The major cost for Open Streets is labour, says Samuelson.  Costs can add up quickly, especially considering most events take place on Sundays and require overtime calculations. “But it’s also something that can be mitigated pretty quickly if you have a very supportive local government,” says Samuelson.

In Halifax, the street closure was the major cost for Switch 2012, clocking in at about $12,000 for police to supervise intersections and HRM staff to put out signs and barricades, says Ross Soward. He’s hoping HRM will consider allowing trained volunteers to help out at intersections and that the police department itself will become a supporting partner for the event.

HRM councillor Waye Mason has some experience with the high cost of street closures. He was astounded at what the city charged to close a section of Gottingen Street for a community festival he helped organize several years ago. Closures “shouldn't really cost anything at all,” says Mason, as long as transit routes and traffic levels can be easily accommodated. He also favours the possibility of allowing trained volunteers or private traffic control firms to perform closures. He has asked city staff to report on how fees are determined now, and how the city might waive or reduce fees in the future.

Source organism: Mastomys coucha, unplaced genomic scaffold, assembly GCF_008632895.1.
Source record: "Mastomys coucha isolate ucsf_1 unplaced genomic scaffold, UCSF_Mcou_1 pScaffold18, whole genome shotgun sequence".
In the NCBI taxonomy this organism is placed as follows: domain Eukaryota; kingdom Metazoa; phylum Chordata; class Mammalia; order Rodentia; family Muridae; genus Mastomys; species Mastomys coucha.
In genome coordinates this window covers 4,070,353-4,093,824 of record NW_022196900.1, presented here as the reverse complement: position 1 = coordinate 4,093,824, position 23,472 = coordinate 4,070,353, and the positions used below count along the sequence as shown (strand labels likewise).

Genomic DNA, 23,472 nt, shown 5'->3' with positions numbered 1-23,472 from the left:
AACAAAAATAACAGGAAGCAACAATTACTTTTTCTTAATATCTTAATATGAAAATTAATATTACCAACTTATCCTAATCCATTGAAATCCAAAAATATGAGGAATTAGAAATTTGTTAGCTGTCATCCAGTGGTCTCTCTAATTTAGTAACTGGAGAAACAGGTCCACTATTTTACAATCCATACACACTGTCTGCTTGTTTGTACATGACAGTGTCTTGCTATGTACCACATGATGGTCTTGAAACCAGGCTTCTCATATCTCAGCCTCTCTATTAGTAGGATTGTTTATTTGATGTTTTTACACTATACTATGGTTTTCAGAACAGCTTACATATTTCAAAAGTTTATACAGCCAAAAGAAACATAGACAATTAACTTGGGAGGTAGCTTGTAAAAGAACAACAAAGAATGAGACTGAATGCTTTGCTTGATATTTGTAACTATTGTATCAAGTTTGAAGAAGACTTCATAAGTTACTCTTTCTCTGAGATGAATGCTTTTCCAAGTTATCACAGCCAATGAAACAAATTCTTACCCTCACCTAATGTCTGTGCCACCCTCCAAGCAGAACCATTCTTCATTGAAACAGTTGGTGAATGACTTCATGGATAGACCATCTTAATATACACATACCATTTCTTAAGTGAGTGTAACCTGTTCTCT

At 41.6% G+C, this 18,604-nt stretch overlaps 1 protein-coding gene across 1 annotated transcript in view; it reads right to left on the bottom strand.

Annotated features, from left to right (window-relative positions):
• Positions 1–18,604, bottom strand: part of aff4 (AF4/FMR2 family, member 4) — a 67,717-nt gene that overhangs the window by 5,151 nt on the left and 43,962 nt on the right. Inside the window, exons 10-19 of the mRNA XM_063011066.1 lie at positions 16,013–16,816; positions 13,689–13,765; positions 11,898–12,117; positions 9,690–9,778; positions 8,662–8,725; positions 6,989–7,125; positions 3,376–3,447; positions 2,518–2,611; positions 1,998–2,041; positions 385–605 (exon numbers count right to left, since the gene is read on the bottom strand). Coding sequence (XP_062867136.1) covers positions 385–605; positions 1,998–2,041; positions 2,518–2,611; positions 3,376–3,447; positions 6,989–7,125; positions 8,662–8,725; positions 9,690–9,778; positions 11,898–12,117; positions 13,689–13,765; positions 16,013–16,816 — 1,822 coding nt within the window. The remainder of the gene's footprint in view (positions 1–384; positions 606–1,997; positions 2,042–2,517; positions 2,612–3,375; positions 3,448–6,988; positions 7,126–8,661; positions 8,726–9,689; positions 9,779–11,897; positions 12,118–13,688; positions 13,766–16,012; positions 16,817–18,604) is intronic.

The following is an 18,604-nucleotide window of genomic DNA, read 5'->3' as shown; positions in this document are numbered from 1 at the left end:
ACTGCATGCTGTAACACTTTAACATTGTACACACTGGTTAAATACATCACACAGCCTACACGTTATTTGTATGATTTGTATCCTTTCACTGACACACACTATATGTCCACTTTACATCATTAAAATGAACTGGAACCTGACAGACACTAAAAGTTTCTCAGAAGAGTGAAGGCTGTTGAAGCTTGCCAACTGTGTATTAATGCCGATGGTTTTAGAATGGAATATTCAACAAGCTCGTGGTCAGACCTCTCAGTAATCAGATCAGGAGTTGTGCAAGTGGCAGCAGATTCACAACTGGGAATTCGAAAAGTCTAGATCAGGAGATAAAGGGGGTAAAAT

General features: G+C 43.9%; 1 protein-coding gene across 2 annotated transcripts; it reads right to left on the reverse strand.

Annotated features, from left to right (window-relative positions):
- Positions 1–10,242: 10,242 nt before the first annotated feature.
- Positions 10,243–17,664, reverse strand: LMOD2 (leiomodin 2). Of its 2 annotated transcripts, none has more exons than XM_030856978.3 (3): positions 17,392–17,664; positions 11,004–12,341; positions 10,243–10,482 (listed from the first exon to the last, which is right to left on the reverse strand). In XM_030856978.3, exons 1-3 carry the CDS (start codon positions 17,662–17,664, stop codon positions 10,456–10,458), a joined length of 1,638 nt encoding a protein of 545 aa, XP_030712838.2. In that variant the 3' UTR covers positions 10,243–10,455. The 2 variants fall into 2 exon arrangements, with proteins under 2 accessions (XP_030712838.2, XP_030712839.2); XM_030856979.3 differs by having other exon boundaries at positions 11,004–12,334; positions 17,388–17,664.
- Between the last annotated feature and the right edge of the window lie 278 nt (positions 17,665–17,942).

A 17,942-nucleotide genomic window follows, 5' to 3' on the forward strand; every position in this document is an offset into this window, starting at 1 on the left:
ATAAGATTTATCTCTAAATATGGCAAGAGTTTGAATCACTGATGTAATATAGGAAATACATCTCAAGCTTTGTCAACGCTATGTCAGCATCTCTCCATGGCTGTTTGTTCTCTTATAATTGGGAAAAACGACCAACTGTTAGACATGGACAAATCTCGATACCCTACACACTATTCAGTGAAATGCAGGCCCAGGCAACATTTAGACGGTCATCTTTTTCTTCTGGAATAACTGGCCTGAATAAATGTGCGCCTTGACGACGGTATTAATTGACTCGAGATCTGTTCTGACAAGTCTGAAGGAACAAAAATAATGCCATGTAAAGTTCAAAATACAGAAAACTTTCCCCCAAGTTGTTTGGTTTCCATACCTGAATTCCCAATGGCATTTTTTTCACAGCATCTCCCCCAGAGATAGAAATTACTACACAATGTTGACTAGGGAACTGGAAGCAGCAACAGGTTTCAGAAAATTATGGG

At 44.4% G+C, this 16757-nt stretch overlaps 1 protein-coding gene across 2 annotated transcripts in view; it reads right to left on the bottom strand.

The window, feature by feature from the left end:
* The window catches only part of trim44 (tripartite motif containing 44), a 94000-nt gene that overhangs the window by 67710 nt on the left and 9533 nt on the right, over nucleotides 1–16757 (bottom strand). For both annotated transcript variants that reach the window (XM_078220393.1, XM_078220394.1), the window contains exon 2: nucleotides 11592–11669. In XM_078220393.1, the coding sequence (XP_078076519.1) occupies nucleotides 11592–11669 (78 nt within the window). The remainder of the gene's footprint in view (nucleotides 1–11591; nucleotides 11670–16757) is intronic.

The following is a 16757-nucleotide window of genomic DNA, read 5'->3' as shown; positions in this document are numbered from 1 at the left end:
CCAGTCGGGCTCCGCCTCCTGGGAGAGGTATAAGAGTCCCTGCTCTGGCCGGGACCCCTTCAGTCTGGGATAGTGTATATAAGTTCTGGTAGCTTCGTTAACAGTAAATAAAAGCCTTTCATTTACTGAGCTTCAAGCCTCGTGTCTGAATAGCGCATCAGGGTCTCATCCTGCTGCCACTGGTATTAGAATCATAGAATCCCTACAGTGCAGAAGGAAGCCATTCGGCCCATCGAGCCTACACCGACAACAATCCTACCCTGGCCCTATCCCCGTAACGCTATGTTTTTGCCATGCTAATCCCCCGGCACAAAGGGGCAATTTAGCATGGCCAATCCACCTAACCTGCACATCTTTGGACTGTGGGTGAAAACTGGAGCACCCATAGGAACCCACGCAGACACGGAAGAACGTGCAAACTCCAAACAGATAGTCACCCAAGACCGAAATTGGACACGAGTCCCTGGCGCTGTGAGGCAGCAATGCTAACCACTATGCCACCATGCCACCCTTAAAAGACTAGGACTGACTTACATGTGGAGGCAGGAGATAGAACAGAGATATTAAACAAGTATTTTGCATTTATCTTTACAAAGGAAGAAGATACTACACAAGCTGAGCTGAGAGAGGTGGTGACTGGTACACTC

“We should be looking at street closures and pedestrian and bike friendly environments as something we do as a matter of course,” says Mason. 

Switch "needs to be recognized by HRM as an initiative that they are leading," says Ross Soward. "I see opportunity for that. It's not going to be easy, but that's the ongoing goal of the team here." 

Paid for by Media Co-op members.
Join them today!
970 words

The site for the Halifax local of The Media Co-op has been archived and will no longer be updated. Please visit the main Media Co-op website to learn more about the organization.